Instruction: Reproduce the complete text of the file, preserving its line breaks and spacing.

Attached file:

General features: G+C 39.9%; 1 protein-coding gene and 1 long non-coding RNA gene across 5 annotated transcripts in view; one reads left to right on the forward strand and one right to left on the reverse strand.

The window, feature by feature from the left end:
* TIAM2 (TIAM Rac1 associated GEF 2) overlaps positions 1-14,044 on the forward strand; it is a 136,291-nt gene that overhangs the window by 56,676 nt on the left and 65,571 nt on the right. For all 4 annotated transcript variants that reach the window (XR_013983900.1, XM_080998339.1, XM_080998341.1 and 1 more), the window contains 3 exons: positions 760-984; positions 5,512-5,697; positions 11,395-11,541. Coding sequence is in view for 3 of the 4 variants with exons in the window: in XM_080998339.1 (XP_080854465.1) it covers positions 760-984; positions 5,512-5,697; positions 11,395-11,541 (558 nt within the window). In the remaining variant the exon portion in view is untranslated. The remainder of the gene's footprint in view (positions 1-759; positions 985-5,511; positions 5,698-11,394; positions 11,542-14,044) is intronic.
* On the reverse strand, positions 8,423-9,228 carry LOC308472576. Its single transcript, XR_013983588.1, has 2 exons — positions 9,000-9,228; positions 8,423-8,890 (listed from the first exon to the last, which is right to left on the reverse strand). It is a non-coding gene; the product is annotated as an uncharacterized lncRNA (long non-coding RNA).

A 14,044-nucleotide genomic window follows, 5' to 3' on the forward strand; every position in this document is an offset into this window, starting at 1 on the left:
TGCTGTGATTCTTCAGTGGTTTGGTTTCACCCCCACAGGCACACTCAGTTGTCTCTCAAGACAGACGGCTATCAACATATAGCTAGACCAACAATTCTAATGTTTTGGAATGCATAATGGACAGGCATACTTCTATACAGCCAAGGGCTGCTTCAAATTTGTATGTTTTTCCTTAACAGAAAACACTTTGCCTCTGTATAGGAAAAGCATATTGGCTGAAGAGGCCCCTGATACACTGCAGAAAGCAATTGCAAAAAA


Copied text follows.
General features: G+C 39.9%; 1 protein-coding gene and 1 long non-coding RNA gene across 5 annotated transcripts in view; one reads left to right on the forward strand and one right to left on the reverse strand.

The window, feature by feature from the left end:
* TIAM2 (TIAM Rac1 associated GEF 2) overlaps positions 1-14,044 on the forward strand; it is a 136,291-nt gene that overhangs the window by 56,676 nt on the left and 65,571 nt on the right. For all 4 annotated transcript variants that reach the window (XR_013983900.1, XM_080998339.1, XM_080998341.1 and 1 more), the window contains 3 exons: positions 760-984; positions 5,512-5,697; positions 11,395-11,541. Coding sequence is in view for 3 of the 4 variants with exons in the window: in XM_080998339.1 (XP_080854465.1) it covers positions 760-984; positions 5,512-5,697; positions 11,395-11,541 (558 nt within the window). In the remaining variant the exon portion in view is untranslated. The remainder of the gene's footprint in view (positions 1-759; positions 985-5,511; positions 5,698-11,394; positions 11,542-14,044) is intronic.
* On the reverse strand, positions 8,423-9,228 carry LOC308472576. Its single transcript, XR_013983588.1, has 2 exons — positions 9,000-9,228; positions 8,423-8,890 (listed from the first exon to the last, which is right to left on the reverse strand). It is a non-coding gene; the product is annotated as an uncharacterized lncRNA (long non-coding RNA).

A 14,044-nucleotide genomic window follows, 5' to 3' on the forward strand; every position in this document is an offset into this window, starting at 1 on the left:
TGCTGTGATTCTTCAGTGGTTTGGTTTCACCCCCACAGGCACACTCAGTTGTCTCTCAAGACAGACGGCTATCAACATATAGCTAGACCAACAATTCTAATGTTTTGGAATGCATAATGGACAGGCATACTTCTATACAGCCAAGGGCTGCTTCAAATTTGTATGTTTTTCCTTAACAGAAAACACTTTGCCTCTGTATAGGAAAAGCATATTGGCTGAAGAGGCCCCTGATACACTGCAGAAAGCAATTGCAAAAAA